Amidst this is a customization system that does a good job of playing both the serious and goofy sides of the field. Beating levels opens up different costume pieces and ink that gets paid for with cash. Everything is cosmetic, but you can make Babyface wear wacky combinations of clothes, such as a suit with a bandana or sweats with a fedora. You can even copy enemy outfits, which can be confusing and humorous if you go up against the same enemy type dressed as you.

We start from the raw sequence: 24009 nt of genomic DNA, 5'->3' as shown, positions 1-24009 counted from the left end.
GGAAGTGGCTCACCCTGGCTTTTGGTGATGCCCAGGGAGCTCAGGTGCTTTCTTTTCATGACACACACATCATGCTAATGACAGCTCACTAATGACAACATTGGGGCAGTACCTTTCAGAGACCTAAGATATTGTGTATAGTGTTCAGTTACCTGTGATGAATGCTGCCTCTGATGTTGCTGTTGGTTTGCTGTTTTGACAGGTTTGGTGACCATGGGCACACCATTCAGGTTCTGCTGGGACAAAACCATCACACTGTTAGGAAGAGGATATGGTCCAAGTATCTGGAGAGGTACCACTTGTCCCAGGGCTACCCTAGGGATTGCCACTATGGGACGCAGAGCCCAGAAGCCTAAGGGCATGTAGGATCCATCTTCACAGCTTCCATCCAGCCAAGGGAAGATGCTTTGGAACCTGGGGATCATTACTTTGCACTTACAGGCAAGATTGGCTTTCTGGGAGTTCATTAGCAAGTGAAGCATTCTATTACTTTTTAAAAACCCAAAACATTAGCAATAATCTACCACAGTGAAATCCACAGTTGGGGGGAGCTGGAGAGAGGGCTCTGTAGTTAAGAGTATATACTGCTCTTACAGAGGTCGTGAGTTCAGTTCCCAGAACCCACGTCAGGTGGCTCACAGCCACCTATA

The campaign sports over 40 levels, and that may seem like overkill for a beat-'em-up until you realize that each level can be finished in under 10 minutes. Some have you go through multiple parts of an area, while others are one-room affairs, but each one lets you play out brawling scenarios in areas that either seem perfect for a fight or lifted from big action movies. Fights can be in the streets or in clubs, expansive bathrooms, sewers, and even a game development studio. It isn't just set dressing; environmental hazards add to the danger, as snipers, falling crates, and moving subway cars can wipe you out. Luckily, you can also use that to your advantage. Enemies aren't immune to friendly fire, so part of your strategy can involve luring them into railings to get quicker kills. Like most beat-'em-ups, there are also vehicular levels to break up the monotony, and while it's fun to chase down people on a bike or speedboats, the perfunctory shooting makes you want to return to the brawling levels.